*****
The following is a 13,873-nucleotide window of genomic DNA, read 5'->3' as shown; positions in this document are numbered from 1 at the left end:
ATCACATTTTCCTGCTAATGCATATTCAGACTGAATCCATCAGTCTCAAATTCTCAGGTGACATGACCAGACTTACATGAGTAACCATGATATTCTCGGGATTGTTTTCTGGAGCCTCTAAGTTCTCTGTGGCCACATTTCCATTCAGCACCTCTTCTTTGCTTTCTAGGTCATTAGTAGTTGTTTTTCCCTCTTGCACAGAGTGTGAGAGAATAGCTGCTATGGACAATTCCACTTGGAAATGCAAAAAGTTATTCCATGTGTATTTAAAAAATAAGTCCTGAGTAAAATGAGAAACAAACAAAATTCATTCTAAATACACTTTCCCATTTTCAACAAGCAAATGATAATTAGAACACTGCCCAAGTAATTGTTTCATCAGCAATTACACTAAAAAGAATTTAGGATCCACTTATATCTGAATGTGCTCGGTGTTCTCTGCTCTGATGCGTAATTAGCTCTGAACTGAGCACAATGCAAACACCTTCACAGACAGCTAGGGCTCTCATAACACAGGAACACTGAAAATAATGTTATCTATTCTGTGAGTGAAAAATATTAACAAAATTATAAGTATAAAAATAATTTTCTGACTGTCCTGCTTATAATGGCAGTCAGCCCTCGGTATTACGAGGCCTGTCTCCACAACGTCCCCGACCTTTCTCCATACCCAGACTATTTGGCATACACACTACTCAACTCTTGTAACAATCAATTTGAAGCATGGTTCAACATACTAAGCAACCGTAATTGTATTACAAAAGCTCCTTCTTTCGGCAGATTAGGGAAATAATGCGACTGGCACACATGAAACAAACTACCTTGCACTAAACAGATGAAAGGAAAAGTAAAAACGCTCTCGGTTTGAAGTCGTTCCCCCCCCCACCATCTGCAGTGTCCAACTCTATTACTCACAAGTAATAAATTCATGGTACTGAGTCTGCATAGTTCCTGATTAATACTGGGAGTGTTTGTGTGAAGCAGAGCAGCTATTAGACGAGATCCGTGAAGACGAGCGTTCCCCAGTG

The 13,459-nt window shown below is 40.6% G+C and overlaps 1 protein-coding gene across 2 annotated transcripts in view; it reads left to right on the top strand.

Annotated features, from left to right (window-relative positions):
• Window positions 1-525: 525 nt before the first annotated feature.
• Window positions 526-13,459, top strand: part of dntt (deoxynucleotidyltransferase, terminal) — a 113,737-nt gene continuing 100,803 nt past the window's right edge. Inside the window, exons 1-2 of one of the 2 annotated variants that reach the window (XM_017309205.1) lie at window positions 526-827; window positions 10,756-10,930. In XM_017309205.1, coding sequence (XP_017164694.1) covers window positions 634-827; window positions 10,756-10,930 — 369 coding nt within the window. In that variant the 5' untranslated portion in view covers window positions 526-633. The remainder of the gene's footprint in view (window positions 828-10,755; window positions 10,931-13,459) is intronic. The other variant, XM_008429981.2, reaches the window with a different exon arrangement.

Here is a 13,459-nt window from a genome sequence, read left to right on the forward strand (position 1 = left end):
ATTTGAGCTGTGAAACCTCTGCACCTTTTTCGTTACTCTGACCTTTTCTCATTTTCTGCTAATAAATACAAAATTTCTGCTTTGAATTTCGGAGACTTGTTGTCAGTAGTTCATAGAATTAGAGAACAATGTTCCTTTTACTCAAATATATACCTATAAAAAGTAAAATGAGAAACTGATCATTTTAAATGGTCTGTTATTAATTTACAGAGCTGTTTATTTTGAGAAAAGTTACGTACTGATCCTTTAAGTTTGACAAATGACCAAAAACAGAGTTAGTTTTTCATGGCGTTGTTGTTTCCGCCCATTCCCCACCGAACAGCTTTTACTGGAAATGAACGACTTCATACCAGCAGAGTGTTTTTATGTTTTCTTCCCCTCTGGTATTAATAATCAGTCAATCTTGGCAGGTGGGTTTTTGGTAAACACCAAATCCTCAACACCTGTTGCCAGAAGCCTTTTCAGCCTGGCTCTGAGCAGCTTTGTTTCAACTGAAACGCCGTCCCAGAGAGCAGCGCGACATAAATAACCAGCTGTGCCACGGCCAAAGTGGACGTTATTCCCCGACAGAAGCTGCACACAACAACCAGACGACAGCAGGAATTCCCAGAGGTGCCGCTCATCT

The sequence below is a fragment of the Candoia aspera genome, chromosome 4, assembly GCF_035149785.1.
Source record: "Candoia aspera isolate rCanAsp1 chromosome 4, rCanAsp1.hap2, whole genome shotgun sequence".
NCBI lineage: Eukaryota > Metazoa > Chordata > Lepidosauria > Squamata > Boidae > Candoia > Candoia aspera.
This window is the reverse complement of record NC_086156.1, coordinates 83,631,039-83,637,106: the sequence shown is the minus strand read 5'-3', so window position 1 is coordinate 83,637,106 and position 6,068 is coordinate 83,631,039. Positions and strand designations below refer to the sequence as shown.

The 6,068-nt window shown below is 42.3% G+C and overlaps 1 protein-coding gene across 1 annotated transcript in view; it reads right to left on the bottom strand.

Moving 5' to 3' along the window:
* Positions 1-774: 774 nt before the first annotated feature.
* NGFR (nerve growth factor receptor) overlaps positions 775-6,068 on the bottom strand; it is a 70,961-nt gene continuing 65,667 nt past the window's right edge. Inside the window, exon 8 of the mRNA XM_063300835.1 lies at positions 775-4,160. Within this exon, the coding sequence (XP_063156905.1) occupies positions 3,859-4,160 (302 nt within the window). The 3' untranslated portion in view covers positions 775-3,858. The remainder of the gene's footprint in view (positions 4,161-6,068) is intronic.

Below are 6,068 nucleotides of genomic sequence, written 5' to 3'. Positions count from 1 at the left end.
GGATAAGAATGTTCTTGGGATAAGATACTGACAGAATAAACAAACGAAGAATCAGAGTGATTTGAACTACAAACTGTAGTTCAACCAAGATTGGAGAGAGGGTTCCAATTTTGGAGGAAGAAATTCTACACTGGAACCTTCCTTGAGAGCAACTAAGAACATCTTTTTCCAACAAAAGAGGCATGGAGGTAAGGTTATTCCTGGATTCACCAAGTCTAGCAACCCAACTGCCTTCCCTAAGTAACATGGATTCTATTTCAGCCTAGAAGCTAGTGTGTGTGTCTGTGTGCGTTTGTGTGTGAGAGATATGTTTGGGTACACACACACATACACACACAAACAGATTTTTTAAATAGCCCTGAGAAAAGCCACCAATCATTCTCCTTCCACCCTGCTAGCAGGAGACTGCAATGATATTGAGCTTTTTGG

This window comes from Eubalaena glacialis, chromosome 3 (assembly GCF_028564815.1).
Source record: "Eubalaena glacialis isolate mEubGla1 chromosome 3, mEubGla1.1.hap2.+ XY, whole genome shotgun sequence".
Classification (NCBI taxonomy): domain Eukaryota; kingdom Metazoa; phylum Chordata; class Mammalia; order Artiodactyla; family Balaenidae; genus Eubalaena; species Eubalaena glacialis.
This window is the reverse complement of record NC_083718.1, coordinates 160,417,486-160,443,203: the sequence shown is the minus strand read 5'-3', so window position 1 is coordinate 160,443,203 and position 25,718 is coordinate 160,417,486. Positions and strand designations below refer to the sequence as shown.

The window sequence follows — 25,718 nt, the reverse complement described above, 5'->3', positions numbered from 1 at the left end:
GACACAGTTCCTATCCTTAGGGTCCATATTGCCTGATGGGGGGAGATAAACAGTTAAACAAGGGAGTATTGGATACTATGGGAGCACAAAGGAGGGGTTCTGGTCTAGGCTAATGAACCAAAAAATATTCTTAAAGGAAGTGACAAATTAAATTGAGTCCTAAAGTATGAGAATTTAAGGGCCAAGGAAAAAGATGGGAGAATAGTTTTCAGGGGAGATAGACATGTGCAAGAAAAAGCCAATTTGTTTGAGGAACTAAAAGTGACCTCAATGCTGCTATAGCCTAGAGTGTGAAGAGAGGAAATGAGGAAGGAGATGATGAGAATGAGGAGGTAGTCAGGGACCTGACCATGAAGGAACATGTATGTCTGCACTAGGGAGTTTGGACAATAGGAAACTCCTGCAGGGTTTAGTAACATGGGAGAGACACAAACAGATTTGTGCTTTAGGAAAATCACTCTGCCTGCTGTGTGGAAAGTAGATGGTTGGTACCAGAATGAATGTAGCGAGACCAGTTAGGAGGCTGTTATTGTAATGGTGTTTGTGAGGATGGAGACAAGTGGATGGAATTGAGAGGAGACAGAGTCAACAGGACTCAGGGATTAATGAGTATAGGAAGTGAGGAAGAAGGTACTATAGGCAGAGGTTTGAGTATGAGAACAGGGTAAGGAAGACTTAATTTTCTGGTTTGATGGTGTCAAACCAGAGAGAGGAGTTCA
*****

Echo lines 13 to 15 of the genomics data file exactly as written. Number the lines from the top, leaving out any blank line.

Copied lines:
The 6,068-nt window shown below is 42.3% G+C and overlaps 1 protein-coding gene across 1 annotated transcript in view; it reads right to left on the bottom strand.

Moving 5' to 3' along the window:
* Positions 1-774: 774 nt before the first annotated feature.